I don’t know
What it is
But it is
Gonna be great!
-Something’s Coming, West Side Story
For more than 40 years, educational technology has been on the verge of transforming educational outcomes for the better. The song “Something’s Coming,” from West Side Story, captures the feeling. We don’t know how technology is going to solve our problems, but it’s gonna be great!
Technology Counts is an occasional section of Education Week. Usually, it publishes enthusiastic predictions about the wonders around the corner, in line with its many advertisements for technology products of all kinds. So it was a bit of a shock to see the most recent edition, dated April 24. An article entitled, “U.S. Teachers Not Seeing Tech Impact,” by Benjamin Herold, reported a nationally representative survey of 700 teachers. They reported huge purchases of digital devices, software, learning apps, and other technology in the past three years. That’s not news, if you’ve been in schools lately. But if you think technology is doing “a lot” to support classroom innovation, you’re out of step with most of the profession. Only 29% of teachers would agree with you, but 41% say “some,” 26% “a little,” and 4% “none.” Equally modest proportions say that technology has “changed their work as a teacher.” The Technology Counts articles describe most teachers as using technology to help them do what they have always done, rather than to innovate.
There are lots of useful things technology is used for, such as teaching students to use computers, and technology may make some tasks easier for teachers and students. But from their earliest beginnings, everyone hoped that computers would help students learn traditional subjects, such as reading and math. Do they?
The answer is, not so much. The table below shows average effect sizes for technology programs in reading and math, using data from four recent rigorous reviews of research. Three of these have been posted at www.bestevidence.org. The fourth, on reading strategies for all students, will be posted in the next few weeks.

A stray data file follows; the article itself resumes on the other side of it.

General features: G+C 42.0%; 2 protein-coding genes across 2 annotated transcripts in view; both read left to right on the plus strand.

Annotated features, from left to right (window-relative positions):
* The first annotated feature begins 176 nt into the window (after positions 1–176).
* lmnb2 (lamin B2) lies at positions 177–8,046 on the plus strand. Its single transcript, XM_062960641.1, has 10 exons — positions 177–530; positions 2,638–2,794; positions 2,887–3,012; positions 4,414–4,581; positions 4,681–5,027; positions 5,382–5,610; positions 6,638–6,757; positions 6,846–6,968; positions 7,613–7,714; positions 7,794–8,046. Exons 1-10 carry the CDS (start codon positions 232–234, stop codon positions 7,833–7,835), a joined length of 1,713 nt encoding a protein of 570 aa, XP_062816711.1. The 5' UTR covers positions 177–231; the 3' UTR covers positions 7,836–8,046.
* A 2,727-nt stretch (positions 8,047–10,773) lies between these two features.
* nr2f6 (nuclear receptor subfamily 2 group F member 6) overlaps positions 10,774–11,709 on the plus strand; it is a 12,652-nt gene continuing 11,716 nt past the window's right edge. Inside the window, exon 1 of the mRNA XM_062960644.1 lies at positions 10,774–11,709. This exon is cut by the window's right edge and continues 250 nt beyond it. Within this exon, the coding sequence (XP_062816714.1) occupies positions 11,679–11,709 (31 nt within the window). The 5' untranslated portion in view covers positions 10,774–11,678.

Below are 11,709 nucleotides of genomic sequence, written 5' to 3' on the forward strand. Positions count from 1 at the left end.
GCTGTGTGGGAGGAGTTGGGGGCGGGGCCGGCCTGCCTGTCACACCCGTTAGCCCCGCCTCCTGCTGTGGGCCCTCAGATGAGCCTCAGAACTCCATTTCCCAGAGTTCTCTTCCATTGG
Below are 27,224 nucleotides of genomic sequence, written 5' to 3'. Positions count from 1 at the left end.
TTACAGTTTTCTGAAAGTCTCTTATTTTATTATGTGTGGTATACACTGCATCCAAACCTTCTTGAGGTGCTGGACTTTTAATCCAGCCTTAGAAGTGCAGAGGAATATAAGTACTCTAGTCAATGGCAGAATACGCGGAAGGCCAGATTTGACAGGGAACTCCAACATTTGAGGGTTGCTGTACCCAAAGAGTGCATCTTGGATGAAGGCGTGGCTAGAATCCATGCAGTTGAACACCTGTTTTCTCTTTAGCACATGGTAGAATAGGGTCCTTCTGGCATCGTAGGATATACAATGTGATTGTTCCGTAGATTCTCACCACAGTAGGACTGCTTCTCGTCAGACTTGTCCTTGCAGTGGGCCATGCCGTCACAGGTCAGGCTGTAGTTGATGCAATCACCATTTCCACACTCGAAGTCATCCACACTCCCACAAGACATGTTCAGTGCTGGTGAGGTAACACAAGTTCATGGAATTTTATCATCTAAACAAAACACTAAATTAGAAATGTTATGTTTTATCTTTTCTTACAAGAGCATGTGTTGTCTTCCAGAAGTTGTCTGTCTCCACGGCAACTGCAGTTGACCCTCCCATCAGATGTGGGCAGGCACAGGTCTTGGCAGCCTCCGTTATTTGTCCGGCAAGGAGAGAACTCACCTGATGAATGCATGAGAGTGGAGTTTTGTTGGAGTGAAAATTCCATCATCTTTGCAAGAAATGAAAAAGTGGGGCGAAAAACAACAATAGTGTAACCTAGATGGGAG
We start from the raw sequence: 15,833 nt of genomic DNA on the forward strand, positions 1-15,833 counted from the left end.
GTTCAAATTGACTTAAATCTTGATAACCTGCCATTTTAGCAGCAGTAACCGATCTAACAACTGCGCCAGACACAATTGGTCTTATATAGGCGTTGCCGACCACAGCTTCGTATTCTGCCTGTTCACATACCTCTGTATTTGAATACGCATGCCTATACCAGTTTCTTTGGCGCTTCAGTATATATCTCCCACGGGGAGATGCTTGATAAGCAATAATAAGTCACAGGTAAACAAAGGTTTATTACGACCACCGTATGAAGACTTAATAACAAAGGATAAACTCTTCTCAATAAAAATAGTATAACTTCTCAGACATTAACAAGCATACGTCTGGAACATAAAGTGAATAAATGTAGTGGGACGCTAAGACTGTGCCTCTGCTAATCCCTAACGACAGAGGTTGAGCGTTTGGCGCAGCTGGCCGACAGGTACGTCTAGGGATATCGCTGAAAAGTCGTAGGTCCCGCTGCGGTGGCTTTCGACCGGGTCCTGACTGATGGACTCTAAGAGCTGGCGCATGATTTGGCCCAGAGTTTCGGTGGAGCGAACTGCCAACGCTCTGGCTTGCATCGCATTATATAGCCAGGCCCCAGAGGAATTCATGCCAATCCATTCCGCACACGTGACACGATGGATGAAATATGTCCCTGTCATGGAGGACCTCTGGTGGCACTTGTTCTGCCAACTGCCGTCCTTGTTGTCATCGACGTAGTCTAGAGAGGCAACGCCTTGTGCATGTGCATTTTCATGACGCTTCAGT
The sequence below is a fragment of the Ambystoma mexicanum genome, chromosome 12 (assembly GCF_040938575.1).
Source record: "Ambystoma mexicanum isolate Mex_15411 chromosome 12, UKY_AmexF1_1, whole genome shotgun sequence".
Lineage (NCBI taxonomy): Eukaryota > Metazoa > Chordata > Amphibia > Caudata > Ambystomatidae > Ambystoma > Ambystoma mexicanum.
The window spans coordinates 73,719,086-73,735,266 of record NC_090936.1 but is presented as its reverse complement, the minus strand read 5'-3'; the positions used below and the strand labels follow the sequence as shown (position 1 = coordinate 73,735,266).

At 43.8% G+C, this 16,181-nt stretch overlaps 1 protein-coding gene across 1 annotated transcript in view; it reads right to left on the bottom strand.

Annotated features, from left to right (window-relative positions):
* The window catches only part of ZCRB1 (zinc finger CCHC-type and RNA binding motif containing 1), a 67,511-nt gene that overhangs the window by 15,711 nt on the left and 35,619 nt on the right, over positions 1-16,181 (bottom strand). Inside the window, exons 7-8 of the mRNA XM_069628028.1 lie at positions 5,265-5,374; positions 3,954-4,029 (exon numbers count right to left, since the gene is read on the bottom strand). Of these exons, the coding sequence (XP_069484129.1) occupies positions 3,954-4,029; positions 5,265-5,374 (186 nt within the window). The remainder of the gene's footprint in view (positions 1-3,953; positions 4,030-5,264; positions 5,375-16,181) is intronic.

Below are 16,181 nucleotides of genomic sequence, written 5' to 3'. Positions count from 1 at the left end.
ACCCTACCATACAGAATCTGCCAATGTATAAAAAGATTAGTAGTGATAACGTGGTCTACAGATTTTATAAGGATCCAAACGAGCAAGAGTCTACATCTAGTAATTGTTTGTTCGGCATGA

|Mean Effect Sizes for Applications of Technology in Reading and Mathematics|
|Number of Studies||Mean Effect Size|
|Elementary Reading – Struggling Readers||6||+0.05|
An effect size of +0.08, which is the average across the four reviews, is not zero. But it is not much. It is certainly not revolutionary. Also, the effects of technology are not improving over time.
As a point of comparison, average effect sizes for tutoring by teaching assistants have the following effect sizes:
|Number of Studies||Mean Effect Size|
|Elementary Reading – Struggling Readers||7||+0.34|
Tutoring by teaching assistants is more than 3 ½ times as effective as technology. Yet the cost differences between tutoring and technology, especially for effective one-to-small group tutoring by teaching assistants, is not much.
Tutoring is not the only effective alternative to technology. Our reviews have identified many types of programs that are more effective than technology.
A valid argument for continuing with use of technology is that eventually, we are bound to come up with more effective technology strategies. It is certainly worthwhile to keep experimenting. But this argument has been made since the early 1970s, and technology is still not ready for prime time, as least as far as teaching reading and math are concerned. I still believe that technology’s day will come, when strategies to get the best from both teachers and technology will reliably be able to improve learning. Until then, let’s use programs and practices already proven to be effective, as we continue to work to improve the outcomes of technology.
This blog was developed with support from the Laura and John Arnold Foundation. The views expressed here do not necessarily reflect those of the Foundation.